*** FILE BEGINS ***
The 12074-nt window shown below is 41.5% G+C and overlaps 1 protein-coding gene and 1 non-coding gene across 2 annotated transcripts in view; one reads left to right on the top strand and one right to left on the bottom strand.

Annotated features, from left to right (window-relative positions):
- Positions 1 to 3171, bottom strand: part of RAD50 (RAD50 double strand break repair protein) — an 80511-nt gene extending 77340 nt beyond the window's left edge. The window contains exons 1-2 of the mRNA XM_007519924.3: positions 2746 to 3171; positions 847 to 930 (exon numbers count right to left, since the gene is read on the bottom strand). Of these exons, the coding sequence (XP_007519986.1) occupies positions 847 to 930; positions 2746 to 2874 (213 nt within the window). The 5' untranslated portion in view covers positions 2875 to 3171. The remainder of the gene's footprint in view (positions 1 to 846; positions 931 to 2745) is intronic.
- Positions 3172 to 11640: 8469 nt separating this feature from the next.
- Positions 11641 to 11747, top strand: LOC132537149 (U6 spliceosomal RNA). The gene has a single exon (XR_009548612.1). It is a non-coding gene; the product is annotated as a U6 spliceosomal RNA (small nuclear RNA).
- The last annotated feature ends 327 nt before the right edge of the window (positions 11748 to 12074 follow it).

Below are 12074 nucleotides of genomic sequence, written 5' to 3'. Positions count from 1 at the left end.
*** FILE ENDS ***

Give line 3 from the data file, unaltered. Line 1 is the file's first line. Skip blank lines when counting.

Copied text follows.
- Positions 1 to 3171, bottom strand: part of RAD50 (RAD50 double strand break repair protein) — an 80511-nt gene extending 77340 nt beyond the window's left edge. The window contains exons 1-2 of the mRNA XM_007519924.3: positions 2746 to 3171; positions 847 to 930 (exon numbers count right to left, since the gene is read on the bottom strand). Of these exons, the coding sequence (XP_007519986.1) occupies positions 847 to 930; positions 2746 to 2874 (213 nt within the window). The 5' untranslated portion in view covers positions 2875 to 3171. The remainder of the gene's footprint in view (positions 1 to 846; positions 931 to 2745) is intronic.